Tsunami Hazard Evaluation for the Head of the Gulf of Elat–Aqaba, Northeastern Red Sea

Amos Salamon, Eran Frucht, Steven N. Ward, Erez Gal, Marina Grigorovitch, Rachamim Shem-Tov, Ran Calvo, Hanan Ginat

Research output: Contribution to journalArticlepeer-review

5 Scopus citations

Abstract

Unique geological and seismotectonic settings may trigger a multicascading hazard and should be identified beforehand. Such is the head of the Gulf of Elat–Aqaba (HGEA) at the northeastern end of the Red Sea where its geology, tectonics, bathymetry, and earthquake and tsunami history exhibit clear potential for earthquake and submarine-landslide tsunami generation. We thus investigated the possible tsunamigenic sources in the gulf and evaluated the resulting hazard at the HGEA. First, we assembled a bathymetric grid and adopted GeoClaw software to simulate most of the earthquake-tsunami scenarios. Next, we resolved the scheme of the largest possible tsunamigenic earthquakes along the deep basins of the Gulf of Elat (GEA) and the associated Dead Sea rift valley, as well as the potential tsunamigenic submarine landslides in the HGEA. The use of GeoClaw was verified against the 1995 tsunami generated by the Nuweiba Mw 7.2 earthquake, and then operated to simulate a suite of earthquake scenarios. Results showed that the marginal faults of Elat Basin pose the highest tsunami hazard to the Israeli part of the HGEA. To better assess that hazard, we screened the geology and seismotectonics of the HGEA and found that the Elat normal fault presents the worst-case scenario for Elat city. It is capable of generating a multicascading threat of earthquake and submarine-landslide tsunami, local subsidence that can increase inundation, and above all, destructive ground motion. Scenarios of a tsunami caused by the worst-case earthquake on the Elat fault simulated by GeoClaw and Ward’s (Tsunami, The encyclopedia of solid earth geophysics. 2011, 1473–1493) approach, and submarine landslide in the HGEA simulated by Wang et al.’s (Geophys. J. Int., 2015, 201, 1534–1544) ‘Tsunami Squares’ approach, demonstrated waves as high as 4 m along these coasts. Accordingly, we constructed a map of the evacuation zone. We also show that strong ground-shaking and retreat of the sea at the HGEA should be considered a tsunami warning, although false alarms are inevitable. Furthermore, tsunami hazard exists all along the gulf and further assessments are needed to quantify this hazard and increase awareness among the area's population.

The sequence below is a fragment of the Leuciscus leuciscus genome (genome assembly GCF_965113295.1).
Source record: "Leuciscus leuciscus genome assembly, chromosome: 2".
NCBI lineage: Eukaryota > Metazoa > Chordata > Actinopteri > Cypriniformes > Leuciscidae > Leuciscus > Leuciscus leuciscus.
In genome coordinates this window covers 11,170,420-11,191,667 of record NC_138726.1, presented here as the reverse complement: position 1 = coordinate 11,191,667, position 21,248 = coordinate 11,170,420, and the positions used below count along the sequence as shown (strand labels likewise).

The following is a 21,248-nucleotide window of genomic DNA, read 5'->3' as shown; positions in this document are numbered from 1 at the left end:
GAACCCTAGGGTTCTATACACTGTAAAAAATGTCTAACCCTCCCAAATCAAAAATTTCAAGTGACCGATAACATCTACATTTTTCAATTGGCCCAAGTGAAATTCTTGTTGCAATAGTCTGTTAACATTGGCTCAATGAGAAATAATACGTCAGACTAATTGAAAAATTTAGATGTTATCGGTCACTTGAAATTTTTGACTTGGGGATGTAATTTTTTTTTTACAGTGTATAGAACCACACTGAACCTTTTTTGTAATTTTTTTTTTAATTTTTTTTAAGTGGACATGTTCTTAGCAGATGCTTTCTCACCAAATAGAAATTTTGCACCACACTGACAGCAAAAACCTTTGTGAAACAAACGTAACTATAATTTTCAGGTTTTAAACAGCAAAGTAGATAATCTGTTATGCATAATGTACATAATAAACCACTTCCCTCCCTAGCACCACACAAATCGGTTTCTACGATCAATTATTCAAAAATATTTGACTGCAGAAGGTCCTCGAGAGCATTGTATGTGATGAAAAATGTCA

Original languageEnglish
Article number602462
JournalFrontiers in Earth Science
Volume8
DOIs
StatePublished - 28 Jan 2021

Keywords

  • Gulf of Elat (Aqaba)
  • earthquake-tsunami
  • landslide-tsunami
  • multi-hazard
  • tsunami evacuation zone
  • worst-case scenario

ASJC Scopus subject areas

  • General Earth and Planetary Sciences

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